Brimming and brilliant, Rimbaud’s poetry is breathtaking in its expansiveness and mesmerizing in its intensity. Passionately outward-looking, his poetry encompasses history, society, nature, art, geography, aesthetics, the body, religion, revolution, politics, myth, mess, and urban modernity. At the same time, the teeming vividness and raw energy of Rimbaud’s writing bear an affective charge that is revealed in energized descriptions of colour, light, surface, and texture. In Rimbaud’s dazzling mix of thematic capaciousness and verbal concentration, the self emerges at once fractured and extendible, fissiparous and boundless, quivering and blasting: this radically uncentred subjectivity, formed in the pressured and pleasurable displacements...

  6. 2 Material Fragments, Autobiographical Fantasy: Reading Apollinaire’s Calligrammes
    (pp. 62-112)

    Of the poets explored in this book, Apollinaire illustrates most urgently the tension between materiality and subjectivity as the modernist consciousness grapples to make sense of a technologically challenging new world, both in its exhilarating potential and in the pressures it exerts across the range of human experience and activity.¹ The preface-text ofCalligrammes, Apollinaire’s second major collection of poetry, exposes a paradoxical, irremediably fractured self, a self at once in thrall to material modernity and tempted by regressive introspection:

    J’écris seulement pour vous exalter

    Ô sens ô sens chéris

    Ennemis du souvenir

    Ennemis du désir

    Ennemis du regret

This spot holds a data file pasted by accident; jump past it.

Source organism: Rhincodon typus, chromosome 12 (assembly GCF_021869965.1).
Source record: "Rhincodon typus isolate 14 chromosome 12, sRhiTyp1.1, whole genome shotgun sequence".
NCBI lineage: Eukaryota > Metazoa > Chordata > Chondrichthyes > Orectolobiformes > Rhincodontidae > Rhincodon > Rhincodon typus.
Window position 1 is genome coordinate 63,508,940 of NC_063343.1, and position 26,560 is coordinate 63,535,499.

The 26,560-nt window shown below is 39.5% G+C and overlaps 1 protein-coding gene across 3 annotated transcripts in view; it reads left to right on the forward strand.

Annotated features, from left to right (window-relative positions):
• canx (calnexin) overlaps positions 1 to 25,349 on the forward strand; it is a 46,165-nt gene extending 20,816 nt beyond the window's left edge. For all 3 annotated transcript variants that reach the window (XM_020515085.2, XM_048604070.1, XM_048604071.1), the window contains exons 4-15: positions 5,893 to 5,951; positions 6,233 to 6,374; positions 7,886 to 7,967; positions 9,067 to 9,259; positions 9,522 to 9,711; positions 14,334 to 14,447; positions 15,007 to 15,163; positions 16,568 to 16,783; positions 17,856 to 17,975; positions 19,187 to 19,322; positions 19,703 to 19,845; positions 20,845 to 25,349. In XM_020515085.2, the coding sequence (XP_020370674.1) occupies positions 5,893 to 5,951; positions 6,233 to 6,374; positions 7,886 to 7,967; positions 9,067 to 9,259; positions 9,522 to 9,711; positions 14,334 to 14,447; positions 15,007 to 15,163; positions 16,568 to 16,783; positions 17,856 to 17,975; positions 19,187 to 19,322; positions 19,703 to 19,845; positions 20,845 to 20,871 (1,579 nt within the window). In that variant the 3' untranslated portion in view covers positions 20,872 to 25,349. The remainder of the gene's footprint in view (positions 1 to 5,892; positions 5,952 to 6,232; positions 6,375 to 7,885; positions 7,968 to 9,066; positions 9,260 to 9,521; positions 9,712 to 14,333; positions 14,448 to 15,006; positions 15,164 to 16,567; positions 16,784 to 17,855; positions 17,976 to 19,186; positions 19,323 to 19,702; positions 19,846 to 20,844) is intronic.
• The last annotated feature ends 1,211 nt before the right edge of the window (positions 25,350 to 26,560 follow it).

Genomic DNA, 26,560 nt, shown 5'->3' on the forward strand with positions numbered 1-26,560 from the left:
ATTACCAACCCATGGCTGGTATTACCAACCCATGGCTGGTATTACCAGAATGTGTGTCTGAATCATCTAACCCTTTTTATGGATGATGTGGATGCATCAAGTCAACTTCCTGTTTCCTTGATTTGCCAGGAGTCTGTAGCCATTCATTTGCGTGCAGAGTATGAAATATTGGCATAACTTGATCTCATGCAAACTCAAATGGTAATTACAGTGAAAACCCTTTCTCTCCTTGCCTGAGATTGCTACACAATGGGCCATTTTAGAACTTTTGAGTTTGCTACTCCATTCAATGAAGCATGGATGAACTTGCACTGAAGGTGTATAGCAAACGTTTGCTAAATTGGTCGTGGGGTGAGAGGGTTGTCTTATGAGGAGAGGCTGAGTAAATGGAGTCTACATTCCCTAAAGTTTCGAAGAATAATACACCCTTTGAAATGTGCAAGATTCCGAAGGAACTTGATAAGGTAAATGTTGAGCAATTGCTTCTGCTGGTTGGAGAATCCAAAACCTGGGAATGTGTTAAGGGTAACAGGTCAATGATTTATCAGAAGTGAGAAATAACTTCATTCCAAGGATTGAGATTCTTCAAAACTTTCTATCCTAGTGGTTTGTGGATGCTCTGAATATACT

Ennemis...

  7. 3 From Culture Critique to Poetic Capital: Ponge’s Things-in-Language
    (pp. 113-163)

    Reading subjectivity in Ponge is an inherently problematical exercise, not least because Ponge’s abundant output – poetry, art criticism, critical essays, and interviews – seems to foreclose such a reading. Ponge impresses upon the reader his resistance to writing the subjective, his inclination towardsself-denying Protestantism, his admiration for the rigour and self-restraint of Malherbe; most of all, he impresses us with the resolute outwardness of his poetry, his probing of the material world, and his excursions into rich, unexplored seams of language. If Ponge’s authorial positions and writerly practices have worked actively to inhibit readings of the subjective, the...

  8. 4 Sweeping the (Sub)urban Savannah: Everyday Culture and the Rédean Sublime
    (pp. 164-216)

    The critique of rationalized post-industrial urban space and the celebration of cultural alternatives through inventive praxis (‘arts de faire’) developed by Michel de Certeau and the post-Annalesschool turn fascinated attention to the active agency of the city, its capacity for resistance and for self-transfiguration, and the altering power it exercises over those I shall be referring to as ‘artisans of the everyday.’ The following extract from the essay ‘Les Revenants de la ville,’ co-authored by Certeau and Luce Giard, proposes a metaphorical mapping of the city that is consonant – metaphorically and conceptually – with the urban and suburban...

  9. Summations, Speculations
    (pp. 217-224)
  10. Notes
    (pp. 225-256)
  11. Bibliography
    (pp. 257-262)
  12. Index
    (pp. 263-269)